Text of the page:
If, on the other hand, we were to retain the parliamentary business in the public sector, we would quickly see its costs rising. It would no longer benefit from economies arising from a shared infrastructure. It would not be well positioned to win other business to
The Government will seek a buyer who will maintain the independence and integrity of the present Stationery Office. Under no circumstances will we offer the printing and publishing businesses separately, and we shall maintain the provision to Parliament and other customers of an integrated service. We will publish the shortlist of buyers in due course, and I repeat that we shall continue to discuss with the authorities in this House and in another place the nature of Parliament's needs and how they can best be met.
As I have said, I believe that sale to the private sector is the only realistic course which safeguards the interests not only of this House and the Stationery Office, but also its staff, its customers and the taxpayer. Without it, decline looks horribly inevitable. I therefore commend the Government's plans to the House.
Moved, that this House take note of Her Majesty's Government's plans for the future of HMSO, including safeguards proposed to meet Parliament's requirements for printing and publishing services.--(Viscount Cranborne.)
Lord Richard: My Lords, I am grateful that the House is having a debate on this matter today. As your Lordships will remember, when the Government made a Statement on this some time before Christmas there seemed to be a general feeling that we should have an opportunity to look at this matter in greater detail. I am glad that we are now doing so.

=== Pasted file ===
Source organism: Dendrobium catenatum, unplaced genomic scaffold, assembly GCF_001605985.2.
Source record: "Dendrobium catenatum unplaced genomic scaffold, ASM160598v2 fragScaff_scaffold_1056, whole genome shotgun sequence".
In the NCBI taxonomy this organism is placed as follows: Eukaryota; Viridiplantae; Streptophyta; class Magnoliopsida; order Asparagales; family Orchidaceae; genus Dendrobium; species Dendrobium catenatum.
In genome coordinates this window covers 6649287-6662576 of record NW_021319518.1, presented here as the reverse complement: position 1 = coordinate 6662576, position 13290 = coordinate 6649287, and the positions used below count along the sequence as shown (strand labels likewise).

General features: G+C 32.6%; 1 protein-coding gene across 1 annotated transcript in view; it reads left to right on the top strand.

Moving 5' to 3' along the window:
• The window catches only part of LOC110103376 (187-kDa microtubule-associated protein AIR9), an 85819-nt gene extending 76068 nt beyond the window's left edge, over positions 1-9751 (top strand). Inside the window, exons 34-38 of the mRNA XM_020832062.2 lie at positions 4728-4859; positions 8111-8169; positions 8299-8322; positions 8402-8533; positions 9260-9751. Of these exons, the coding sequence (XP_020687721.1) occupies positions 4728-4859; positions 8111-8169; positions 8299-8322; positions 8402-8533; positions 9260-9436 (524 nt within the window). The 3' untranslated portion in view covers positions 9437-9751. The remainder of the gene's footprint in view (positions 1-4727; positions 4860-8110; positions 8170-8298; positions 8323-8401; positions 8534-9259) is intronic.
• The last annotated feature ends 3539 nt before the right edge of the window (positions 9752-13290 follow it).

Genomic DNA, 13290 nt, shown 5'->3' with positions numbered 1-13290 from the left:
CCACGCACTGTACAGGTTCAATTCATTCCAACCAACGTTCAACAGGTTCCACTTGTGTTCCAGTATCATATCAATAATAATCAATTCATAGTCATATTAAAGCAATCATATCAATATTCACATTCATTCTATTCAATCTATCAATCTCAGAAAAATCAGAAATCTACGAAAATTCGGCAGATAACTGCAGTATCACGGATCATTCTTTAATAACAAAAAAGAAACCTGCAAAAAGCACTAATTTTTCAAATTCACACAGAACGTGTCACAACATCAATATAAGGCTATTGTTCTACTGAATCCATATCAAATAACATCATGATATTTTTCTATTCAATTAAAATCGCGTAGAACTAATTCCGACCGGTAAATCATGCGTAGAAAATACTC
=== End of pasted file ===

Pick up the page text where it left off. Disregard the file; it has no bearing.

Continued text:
I listened to the noble Lord the Leader of the House with interest and attention, as I always do, but I am bound to say that I found his speech strong on allegation but a bit short on evidence. It is all very well for the Government to say, "We think that this is what ought to happen", but at some stage I think that they have to produce evidence to show why it should happen.
There are, I think, four points that the House should consider this afternoon. First and pre-eminently, have the Government established a case for this privatisation? Secondly and associated with the first point, what are the alternatives? Thirdly, what are Parliament's interests and requirements? Fourthly--this is indeed important--who is to decide? What are they to decide? When are they to decide it, and how are they to decide it?
As I have said, the first two points are connected and I shall try to deal with them together. It is for the Government to establish the need for a change of the magnitude which is proposed. On the face of it, Her Majesty's Stationery Office is doing a good job, competing effectively and providing a first-class service. Indeed, it is that very competence and efficiency which would prove attractive to the private sector, but it is no response for the Government merely to say, "We think that it should be privatised". They have to establish
In answer to the question, "Who wants this privatisation?", it is difficult to find anyone who wants it, except Ministers. The staff voted on it and 95 per cent. were against it. The management, judging from some minutes I have seen recently, is acquiescent but hardly enthusiastic. There is no great upsurge of demand for change in the status of HMSO from within the organisation itself. I do not detect any great cries of "Freedom now" from the workers as they march through Norwich behind banners proclaiming, "Free us from the shackles of Government". That does not seem to be the approach of those most connected with the Stationery Office itself. Therefore, as far as I can ascertain, I repeat that there is no demand for any change in the status of HMSO either from within the organisation or from its customers.